Financial institutions are faced with the risk of federal enforcement if they provide financial services to state-licensed medical marijuana businesses because of the Federal Controlled Substance Act. So long as it remains difficult to open and maintain bank accounts, the state-legal marijuana industry will largely rely on cash to conduct business and operate, which results in public safety issues and creates unique burdens for legal marijuana businesses.

All states have agreed to a series of principles to setting a cannabis tax structure, as well as best practices to ensure that disproportionally impacted communities from the war on drugs have access to the new industry. The states will use the following guidelines:

  • Identifying best practices with regard to the basis for taxation, implementation stages and dynamic market-based controls for cannabis production and cultivation;
  • Supporting the market architecture of cannabis regulation, including a keen awareness of the need to ensure a fair and competitive market, deploying strategies such as a limitation on the number of licenses or licenses types, to protect against manipulation of markets;
  • Encouraging in conjunction with their legislature a stable regional market by identifying and implementing a similar overall effective tax rate for cannabis products;
  • Incorporating tax mechanisms, such as weight based, potency based, and/or mg/thc based, to ensure price stability for licensees and that the price of cannabis does not fall to a point that increases access and use beyond current usage rates;
  • Implementing social equity initiatives to ensure industry access to those who have been disproportionately impacted by the prohibition of cannabis;
  • Prioritizing small and diverse businesses’ participation in the cannabis industry;
  • Implementing meaningful social justice reform with regard to cannabis policy, including expediting expungements or pardons, waiving fees associated with expungements or pardons and securing legislation to support these reforms;
  • Supporting and advocating for the passage of the Secure and Fair Enforcement (SAFE) Banking Act, which would provide clarity and remove disincentives for existing financial institutions to service cannabis-related businesses;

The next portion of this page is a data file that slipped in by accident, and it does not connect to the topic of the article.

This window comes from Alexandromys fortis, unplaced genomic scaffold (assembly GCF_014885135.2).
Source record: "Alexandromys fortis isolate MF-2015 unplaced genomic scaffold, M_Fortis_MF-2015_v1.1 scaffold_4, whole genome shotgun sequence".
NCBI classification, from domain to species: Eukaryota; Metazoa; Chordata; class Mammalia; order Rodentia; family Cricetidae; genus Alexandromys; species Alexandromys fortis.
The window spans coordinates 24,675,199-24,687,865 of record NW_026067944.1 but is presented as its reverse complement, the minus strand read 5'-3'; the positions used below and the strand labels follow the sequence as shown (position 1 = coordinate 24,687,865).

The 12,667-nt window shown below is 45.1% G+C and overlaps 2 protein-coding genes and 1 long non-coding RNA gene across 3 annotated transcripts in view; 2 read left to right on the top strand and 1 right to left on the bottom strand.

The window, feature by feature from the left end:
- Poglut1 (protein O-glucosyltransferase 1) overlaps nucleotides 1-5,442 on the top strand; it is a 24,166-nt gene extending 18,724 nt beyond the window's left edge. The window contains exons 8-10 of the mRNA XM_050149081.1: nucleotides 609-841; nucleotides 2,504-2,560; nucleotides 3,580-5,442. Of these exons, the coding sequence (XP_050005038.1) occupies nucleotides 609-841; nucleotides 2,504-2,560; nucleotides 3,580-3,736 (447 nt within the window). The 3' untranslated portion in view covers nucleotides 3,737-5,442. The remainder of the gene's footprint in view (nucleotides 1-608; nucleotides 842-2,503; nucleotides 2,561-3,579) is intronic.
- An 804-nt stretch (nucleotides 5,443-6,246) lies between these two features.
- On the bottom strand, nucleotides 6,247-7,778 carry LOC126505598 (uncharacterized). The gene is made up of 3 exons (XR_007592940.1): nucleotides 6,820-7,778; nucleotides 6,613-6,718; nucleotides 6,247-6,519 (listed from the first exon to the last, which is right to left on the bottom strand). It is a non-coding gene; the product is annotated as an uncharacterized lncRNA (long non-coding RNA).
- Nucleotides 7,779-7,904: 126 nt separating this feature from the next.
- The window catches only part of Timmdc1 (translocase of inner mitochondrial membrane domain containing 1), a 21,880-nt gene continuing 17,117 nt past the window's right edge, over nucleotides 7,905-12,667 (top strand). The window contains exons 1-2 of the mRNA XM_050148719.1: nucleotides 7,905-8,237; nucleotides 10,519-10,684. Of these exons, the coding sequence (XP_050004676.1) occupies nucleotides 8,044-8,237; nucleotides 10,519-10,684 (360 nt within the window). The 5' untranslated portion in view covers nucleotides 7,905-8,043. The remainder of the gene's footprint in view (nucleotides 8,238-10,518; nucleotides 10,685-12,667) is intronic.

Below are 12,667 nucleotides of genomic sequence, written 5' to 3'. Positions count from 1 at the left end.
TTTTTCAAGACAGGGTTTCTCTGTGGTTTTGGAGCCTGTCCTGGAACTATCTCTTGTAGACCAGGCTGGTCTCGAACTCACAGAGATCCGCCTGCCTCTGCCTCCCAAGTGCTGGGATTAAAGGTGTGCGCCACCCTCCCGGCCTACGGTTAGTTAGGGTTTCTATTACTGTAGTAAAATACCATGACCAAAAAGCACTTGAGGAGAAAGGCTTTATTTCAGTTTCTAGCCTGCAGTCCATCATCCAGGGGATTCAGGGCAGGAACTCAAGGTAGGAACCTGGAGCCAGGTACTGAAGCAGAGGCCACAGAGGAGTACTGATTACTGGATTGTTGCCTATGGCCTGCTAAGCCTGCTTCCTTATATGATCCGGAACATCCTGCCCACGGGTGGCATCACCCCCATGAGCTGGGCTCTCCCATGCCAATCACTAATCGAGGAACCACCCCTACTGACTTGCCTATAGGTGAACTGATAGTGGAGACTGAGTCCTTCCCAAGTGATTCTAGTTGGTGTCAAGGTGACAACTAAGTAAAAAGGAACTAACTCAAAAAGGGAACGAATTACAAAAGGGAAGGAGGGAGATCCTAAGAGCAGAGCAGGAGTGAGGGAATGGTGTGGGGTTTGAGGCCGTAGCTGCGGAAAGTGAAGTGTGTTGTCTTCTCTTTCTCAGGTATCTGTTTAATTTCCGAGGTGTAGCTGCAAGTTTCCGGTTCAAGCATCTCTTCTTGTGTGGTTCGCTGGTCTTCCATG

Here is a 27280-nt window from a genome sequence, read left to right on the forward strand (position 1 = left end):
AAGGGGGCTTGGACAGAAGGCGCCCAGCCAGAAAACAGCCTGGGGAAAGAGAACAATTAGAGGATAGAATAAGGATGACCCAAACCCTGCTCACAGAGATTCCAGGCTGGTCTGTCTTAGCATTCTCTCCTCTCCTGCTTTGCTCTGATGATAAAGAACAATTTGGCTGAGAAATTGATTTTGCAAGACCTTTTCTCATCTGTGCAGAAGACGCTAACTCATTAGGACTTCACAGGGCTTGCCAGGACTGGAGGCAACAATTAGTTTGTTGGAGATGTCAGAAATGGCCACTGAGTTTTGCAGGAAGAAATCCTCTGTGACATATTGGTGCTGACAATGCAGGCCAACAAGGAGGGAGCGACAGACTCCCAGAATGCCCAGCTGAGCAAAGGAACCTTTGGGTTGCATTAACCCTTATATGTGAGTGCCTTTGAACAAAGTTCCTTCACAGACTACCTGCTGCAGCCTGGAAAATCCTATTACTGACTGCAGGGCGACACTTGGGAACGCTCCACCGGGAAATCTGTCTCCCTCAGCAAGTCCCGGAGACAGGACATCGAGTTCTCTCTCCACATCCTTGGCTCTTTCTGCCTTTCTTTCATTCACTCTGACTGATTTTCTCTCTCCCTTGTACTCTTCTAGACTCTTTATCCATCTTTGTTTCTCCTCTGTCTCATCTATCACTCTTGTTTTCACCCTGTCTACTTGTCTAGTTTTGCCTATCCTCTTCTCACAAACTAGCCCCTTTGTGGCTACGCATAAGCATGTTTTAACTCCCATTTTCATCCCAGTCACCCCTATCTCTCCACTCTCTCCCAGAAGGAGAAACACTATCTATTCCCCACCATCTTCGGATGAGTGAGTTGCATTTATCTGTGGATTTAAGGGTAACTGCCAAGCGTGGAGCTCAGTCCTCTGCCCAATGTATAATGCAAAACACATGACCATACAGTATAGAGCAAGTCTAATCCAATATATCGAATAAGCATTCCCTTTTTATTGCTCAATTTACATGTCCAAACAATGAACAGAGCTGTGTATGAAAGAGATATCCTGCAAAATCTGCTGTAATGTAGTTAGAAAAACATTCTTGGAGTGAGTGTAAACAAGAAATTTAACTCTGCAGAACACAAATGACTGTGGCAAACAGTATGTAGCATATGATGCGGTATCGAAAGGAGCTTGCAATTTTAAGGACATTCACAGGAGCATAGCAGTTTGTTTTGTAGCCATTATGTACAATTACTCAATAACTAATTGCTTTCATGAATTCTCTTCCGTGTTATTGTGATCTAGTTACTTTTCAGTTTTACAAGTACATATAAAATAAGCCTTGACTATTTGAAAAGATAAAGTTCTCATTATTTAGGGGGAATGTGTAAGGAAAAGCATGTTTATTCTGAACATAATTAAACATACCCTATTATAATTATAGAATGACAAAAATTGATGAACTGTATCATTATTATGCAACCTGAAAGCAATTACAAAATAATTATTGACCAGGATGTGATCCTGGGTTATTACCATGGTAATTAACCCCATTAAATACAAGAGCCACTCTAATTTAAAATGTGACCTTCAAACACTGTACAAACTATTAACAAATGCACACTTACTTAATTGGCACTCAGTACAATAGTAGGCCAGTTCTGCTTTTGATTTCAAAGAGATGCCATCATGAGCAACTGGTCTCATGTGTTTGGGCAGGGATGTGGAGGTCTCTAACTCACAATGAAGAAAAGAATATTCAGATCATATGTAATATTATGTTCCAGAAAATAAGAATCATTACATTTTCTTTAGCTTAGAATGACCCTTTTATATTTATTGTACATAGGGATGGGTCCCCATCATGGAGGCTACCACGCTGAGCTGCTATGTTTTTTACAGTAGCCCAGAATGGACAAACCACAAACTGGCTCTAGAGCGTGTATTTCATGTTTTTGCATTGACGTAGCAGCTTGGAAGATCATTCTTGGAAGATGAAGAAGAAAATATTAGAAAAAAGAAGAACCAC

• Supporting research focusing on immediate solutions that will improve the ability of the state to manage cannabis-related cash payments, as well as long-term solutions that allow the industry to thrive; and
  • Providing positive guidance to their state chartered financial institutions with respect to cannabis-related banking services. Such guidance may make reference to education, promotion, data sharing, legislation and advocacy with federal and state regulators


The potency of cannabis products is up from below 10% THC to greater than 20% THC. Decreasing production costs and innovative techniques may lead to lower prices for high-potency products, and novel and under-studied product forms, such as injections or dabs, may reach the market unless states properly regulate them. There is also a potential for bundling THC products with nicotine and alcohol, which may require even more scrutiny.

All states have agreed to a series of principles regarding product safety and testing; best practices for safety and contamination; and availability and advertising of products, focused on restricting access to and advertising aimed at youth users and vulnerable populations. The states will use the following guidelines:

  • Enacting restrictions for cannabis and vaping product forms, packing, advertising and characteristics that target minors;
    • Prohibiting advertising that promotes overconsumption and targets youth, restrict advertising to audiences that are likely majority over 21
    • Ban advertising and products that appeal to youth, including flavors and product packaging
    • Restricting sale of products to adults 21 and over and imposing strict penalties on licensees that sell to youth